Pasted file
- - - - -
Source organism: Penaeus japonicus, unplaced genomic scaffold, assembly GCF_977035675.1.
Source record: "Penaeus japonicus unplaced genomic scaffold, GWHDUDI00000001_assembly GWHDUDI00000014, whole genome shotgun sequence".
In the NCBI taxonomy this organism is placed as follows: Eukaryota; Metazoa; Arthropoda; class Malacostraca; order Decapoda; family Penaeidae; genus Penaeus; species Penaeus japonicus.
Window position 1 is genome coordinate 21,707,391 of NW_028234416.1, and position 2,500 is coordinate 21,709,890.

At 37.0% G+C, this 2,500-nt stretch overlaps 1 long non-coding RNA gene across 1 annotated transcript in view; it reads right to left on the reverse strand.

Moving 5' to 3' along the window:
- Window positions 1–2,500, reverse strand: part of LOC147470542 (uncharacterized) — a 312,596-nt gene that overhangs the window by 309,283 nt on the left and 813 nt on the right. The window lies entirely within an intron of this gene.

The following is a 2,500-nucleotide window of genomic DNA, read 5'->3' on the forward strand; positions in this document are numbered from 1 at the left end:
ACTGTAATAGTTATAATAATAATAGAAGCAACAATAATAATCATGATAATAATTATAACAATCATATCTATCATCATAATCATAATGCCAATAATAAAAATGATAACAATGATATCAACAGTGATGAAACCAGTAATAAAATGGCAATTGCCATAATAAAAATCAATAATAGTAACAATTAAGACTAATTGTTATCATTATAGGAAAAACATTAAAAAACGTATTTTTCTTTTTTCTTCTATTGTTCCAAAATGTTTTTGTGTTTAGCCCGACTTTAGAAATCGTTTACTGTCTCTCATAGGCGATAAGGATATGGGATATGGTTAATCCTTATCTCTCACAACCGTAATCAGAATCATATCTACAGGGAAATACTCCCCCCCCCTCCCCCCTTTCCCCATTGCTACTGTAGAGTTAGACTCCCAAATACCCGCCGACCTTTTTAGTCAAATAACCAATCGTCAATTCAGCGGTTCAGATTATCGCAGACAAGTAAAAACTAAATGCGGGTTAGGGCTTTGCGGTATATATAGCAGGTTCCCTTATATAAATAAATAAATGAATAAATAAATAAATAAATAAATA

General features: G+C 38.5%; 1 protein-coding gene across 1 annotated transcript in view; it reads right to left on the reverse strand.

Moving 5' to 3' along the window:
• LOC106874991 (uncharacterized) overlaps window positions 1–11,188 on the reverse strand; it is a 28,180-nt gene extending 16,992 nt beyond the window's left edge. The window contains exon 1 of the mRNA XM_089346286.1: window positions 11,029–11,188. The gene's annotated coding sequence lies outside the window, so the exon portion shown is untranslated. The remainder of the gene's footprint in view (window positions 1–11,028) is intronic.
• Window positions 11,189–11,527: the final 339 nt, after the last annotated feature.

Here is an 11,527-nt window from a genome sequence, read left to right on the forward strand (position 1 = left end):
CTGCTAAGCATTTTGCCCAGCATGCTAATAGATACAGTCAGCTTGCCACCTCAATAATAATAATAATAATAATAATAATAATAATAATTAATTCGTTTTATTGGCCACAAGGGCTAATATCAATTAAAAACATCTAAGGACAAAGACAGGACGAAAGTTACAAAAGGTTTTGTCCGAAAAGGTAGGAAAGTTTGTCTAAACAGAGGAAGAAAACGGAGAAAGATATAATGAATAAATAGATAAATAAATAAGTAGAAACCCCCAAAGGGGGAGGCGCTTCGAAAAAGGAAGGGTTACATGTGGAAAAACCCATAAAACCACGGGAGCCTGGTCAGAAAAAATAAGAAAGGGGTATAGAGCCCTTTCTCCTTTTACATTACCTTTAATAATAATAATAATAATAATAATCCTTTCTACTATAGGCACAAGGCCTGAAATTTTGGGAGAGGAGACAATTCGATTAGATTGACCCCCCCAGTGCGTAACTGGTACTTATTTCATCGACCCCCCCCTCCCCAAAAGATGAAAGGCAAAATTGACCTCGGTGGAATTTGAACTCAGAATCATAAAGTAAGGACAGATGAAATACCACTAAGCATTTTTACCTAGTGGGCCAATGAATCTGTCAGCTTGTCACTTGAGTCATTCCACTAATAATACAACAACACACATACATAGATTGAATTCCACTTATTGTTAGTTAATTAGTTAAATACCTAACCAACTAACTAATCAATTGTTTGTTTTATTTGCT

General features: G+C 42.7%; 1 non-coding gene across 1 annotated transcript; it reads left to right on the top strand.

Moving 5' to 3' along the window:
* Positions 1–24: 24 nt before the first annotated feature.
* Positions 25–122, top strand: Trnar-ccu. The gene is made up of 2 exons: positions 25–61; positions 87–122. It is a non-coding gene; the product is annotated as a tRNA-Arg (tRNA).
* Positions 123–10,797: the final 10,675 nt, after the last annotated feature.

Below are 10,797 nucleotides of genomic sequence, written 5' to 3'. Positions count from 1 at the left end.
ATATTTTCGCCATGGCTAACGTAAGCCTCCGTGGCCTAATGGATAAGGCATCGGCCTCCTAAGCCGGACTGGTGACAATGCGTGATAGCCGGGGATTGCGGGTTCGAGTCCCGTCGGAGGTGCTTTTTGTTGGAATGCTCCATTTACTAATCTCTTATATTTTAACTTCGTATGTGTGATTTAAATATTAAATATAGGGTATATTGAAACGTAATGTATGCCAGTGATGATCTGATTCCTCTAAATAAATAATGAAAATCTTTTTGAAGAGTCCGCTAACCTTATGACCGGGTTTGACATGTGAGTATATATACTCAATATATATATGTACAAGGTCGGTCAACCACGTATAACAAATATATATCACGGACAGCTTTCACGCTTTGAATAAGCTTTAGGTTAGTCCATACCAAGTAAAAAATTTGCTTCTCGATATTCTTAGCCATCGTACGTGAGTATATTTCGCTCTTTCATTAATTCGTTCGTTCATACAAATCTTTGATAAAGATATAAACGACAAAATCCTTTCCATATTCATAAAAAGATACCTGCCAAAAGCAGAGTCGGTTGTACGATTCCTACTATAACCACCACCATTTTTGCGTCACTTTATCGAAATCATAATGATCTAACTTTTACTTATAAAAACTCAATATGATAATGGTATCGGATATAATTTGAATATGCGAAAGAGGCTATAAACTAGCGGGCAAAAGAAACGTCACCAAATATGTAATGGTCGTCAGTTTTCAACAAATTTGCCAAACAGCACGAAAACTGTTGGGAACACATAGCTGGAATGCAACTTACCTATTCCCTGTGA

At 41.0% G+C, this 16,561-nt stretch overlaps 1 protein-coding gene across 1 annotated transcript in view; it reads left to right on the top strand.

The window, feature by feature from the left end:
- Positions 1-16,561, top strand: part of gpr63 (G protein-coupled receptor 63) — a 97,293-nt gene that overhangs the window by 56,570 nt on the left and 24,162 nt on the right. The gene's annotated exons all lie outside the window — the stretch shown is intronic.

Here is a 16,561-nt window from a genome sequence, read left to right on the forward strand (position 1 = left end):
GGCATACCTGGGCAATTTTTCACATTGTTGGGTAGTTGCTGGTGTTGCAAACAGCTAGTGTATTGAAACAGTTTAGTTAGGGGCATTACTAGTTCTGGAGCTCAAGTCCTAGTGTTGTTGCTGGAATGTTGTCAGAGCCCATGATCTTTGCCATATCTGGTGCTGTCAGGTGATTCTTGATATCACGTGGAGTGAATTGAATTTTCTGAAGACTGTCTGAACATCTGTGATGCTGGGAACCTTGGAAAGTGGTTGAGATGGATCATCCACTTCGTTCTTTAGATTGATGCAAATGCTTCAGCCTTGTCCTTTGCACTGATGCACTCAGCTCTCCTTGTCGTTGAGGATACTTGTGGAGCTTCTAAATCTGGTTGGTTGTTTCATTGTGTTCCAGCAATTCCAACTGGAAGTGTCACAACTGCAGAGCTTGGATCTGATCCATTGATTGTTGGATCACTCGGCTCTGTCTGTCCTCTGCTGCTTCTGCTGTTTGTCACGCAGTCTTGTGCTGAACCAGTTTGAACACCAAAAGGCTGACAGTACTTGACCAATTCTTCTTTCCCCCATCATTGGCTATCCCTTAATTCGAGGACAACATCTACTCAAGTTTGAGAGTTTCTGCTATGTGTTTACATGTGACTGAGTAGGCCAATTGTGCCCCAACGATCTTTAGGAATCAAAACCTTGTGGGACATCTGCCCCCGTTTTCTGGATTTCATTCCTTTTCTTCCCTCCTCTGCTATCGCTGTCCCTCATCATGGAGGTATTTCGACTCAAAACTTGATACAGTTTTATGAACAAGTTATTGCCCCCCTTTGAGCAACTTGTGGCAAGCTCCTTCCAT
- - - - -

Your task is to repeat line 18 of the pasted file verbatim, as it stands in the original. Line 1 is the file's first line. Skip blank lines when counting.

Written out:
* Positions 1–24: 24 nt before the first annotated feature.